“It has a lot of scope.”
“Trust me, it’s good for your future.”
We’ve all heard these words before, either directed at us or at our less fortunate friends. Disguised as sound advice, these same words have pushed students into making decisions that have in no way been “good for their future”. It’s difficult to point out the exact moment in Indian history when people began romanticising the field of Engineering. Being an engineer is still, without a doubt, a respectable position. But the many skewed beliefs about this profession have morphed it into an ugly, formidable monster.
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Such advice given to students deceives them because the people giving this advice don’t fully understand the realities of the profession themselves. So when students enter it and step out as graduates, they are disillusioned, disappointed, and highly unprepared for employment. Here, we present and clear three misconceptions that are commonly held about the field of Engineering, not to discourage, but to expose the truth behind the age-old fallacies.
Firstly, Engineering is a field of science. But unlike pure science subjects like Chemistry, Biology, and Physics, Engineering is primarily applied science. These subjects form a necessary part of the engineering curriculum as they make up the fundamental principles needed for later application. So an Engineering student will be required to study these ‘lowly’ subjects anyway. When people say Engineering is better than other science subjects, what they really mean is that the grass is greener on this side. By green, of course, they mean money. While it may be true that application science pays better than pure science, there is no basis to the “fact” that Engineering pays well at all – which brings us to our next myth.
Most people believe that a BE degree is made of gold that can be converted into money. This notion is, however, far from reality. Most students who graduate find themselves struggling to land a job, that is of course, after having foregone the dream of a good job. Why is this?
All engineering colleges promise 100 percent placements at the time of joining. But only the most esteemed institutions (a handful of over 3,000 approved colleges in India) bag companies that offer the ‘dream job’ that every student is promised. The rest of the students are forced to settle for low paying jobs by mass recruiters in the IT sector, regardless of their subject. For instance, most mechanical engineers work as software engineers for a lack of a better option.
The IT industry takes in 50 to 75 percent of engineers – a large number – for one reason: with the mass production of engineers, there is more supply than there is demand. So going by basic laws of economics, an engineer’s value is highly reduced by this. This is the main reason why most engineers are unemployed (or underpaid), about 30 percent of the 15 lakh graduates every year, which is a depressingly large number.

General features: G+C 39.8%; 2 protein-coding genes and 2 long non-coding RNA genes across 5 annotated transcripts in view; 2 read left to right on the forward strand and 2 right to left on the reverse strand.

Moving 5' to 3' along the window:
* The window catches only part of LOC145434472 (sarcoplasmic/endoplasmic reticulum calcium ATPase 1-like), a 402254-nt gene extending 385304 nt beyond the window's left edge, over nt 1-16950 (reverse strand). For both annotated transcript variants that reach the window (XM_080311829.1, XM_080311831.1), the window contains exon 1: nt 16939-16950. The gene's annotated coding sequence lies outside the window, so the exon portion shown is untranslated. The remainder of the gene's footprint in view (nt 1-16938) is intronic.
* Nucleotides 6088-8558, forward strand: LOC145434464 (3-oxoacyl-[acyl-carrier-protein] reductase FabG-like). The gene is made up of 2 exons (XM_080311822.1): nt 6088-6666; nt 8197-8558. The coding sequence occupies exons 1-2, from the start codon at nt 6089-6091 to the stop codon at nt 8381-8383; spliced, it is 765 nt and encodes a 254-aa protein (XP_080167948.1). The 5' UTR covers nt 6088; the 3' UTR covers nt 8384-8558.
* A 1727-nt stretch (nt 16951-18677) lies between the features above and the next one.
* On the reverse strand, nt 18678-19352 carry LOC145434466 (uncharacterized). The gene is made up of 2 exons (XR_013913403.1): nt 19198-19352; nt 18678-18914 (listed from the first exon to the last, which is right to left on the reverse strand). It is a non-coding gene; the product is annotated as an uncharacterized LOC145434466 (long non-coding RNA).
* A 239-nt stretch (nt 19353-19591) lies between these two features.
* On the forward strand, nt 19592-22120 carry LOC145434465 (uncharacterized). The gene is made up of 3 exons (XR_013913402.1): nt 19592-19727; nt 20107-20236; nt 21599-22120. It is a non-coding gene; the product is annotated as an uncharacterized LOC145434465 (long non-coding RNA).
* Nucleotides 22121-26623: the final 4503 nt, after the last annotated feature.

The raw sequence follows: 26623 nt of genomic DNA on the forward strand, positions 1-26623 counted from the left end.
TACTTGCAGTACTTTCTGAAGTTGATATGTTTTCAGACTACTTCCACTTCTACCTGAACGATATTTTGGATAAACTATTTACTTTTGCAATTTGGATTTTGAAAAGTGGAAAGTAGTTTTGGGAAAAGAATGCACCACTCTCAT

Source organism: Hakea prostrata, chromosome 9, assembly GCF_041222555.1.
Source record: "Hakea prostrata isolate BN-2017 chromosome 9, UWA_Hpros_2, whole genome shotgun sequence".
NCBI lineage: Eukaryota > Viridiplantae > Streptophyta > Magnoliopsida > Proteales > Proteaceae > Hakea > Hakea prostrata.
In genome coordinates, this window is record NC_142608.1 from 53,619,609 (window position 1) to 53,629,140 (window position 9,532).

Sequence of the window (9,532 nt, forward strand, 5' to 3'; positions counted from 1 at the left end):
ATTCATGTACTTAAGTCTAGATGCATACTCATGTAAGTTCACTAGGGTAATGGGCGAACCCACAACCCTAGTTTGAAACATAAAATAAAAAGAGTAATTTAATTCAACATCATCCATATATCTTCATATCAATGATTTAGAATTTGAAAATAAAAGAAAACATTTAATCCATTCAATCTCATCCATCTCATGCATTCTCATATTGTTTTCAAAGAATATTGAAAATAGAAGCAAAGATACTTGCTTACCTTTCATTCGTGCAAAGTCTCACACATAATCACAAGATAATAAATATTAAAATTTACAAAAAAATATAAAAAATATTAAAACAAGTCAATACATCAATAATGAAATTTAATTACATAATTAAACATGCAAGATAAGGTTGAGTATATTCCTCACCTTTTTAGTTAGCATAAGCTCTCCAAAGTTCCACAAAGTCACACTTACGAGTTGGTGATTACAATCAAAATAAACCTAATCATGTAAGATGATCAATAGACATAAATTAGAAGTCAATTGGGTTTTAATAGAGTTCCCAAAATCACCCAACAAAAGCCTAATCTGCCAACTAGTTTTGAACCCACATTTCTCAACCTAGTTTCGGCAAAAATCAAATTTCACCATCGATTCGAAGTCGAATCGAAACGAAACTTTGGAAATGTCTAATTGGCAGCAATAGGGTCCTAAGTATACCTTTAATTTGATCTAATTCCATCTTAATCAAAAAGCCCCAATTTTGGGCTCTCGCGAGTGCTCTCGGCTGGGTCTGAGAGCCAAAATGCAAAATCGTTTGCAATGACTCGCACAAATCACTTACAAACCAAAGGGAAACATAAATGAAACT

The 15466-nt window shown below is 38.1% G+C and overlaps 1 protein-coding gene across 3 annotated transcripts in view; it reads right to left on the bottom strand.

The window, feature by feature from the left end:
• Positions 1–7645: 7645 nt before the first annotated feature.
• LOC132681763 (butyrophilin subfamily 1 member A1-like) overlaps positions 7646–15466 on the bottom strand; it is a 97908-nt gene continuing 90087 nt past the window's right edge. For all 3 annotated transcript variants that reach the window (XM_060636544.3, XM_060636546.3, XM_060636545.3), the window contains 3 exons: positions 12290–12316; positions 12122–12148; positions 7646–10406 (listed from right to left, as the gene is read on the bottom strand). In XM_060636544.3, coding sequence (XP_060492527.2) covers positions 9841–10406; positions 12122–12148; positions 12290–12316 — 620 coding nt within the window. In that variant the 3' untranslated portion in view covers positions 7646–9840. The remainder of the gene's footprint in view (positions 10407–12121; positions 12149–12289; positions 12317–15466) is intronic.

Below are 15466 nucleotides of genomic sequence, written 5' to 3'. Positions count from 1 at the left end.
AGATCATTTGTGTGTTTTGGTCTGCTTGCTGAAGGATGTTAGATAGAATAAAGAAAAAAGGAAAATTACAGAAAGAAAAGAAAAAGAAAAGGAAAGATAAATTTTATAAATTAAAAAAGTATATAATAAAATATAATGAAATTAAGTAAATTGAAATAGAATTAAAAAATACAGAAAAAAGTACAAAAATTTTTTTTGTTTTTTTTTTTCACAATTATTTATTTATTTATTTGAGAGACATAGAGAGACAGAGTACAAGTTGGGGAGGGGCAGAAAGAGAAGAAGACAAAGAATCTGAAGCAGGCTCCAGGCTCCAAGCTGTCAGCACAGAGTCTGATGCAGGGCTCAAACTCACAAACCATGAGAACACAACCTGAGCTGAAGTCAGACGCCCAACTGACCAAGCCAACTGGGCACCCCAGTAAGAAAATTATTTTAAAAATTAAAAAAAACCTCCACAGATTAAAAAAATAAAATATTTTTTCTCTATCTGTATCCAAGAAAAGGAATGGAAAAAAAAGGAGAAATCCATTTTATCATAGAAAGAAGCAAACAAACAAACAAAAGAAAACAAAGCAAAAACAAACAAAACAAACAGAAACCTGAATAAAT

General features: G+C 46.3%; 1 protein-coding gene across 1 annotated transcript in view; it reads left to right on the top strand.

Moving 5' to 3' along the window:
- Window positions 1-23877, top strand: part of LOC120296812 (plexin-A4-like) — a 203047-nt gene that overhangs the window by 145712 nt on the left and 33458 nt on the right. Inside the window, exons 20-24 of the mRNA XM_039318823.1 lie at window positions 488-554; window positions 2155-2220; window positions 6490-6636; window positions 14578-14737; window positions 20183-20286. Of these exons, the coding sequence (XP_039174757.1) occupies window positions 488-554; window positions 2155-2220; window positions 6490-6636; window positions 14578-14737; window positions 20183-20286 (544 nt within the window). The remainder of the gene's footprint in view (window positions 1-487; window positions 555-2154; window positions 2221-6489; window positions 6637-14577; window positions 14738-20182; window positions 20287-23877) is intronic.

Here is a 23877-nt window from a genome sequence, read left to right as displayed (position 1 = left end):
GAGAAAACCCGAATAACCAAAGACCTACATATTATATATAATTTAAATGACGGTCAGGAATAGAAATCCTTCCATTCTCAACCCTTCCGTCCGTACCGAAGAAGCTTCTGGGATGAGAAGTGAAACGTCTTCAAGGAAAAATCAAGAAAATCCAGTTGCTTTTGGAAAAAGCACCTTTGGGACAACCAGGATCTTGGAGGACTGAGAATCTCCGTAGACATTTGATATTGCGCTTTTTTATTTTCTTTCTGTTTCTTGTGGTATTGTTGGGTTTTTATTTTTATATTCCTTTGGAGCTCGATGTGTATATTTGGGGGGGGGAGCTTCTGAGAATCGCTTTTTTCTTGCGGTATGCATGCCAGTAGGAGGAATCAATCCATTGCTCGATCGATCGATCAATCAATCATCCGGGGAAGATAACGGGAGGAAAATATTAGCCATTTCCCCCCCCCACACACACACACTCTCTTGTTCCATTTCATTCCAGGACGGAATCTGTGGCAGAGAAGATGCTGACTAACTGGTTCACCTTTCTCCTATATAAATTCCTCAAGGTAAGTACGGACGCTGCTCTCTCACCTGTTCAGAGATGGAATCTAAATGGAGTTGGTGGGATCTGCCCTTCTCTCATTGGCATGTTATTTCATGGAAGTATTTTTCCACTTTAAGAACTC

Did you hear? There’s a new trend town. Two completely unrelated degrees are now the most sough-after combination. As if the plethora of exams needed to study Engineering isn’t enough, students are now seen preparing for CAT or GMAT towards the end of their BE. Many believe that a Bachelor’s in Business Management isn’t sufficient to gain entry into good MBA colleges. This again stems from the notion that a degree in engineering is at the top of the hierarchy of degrees.
Let’s turn the clock back in time to gain a little perspective. When the mass production of engineers began, and students slowly started realising the prospect of unemployment, the only step most thought logical was to study further. That was when MBA was also picking up as a promising degree for a secure future. As a result, unemployed engineers invariably streamed into MBA colleges. What was then a desperate move has now morphed into an attractive prospect. A seat in a good MBA college requires work experience and many believe that an engineering degree will provide this opportunity. In reality, a BBM degree is sufficient to land a good job, so students are being doomed for no reason.
Among all the engineers that we are producing, only a handful of them are really interested in the subject. As a result of this, there are only a few competent engineers in the country. Most others are the unfortunate betas and betis struggling to keep their heads above the water. But to end with an optimistic tone, here’s hoping that with greater awareness and choices in professions, this unfortunate herding of aspiring and competent minds will eventually come to an end.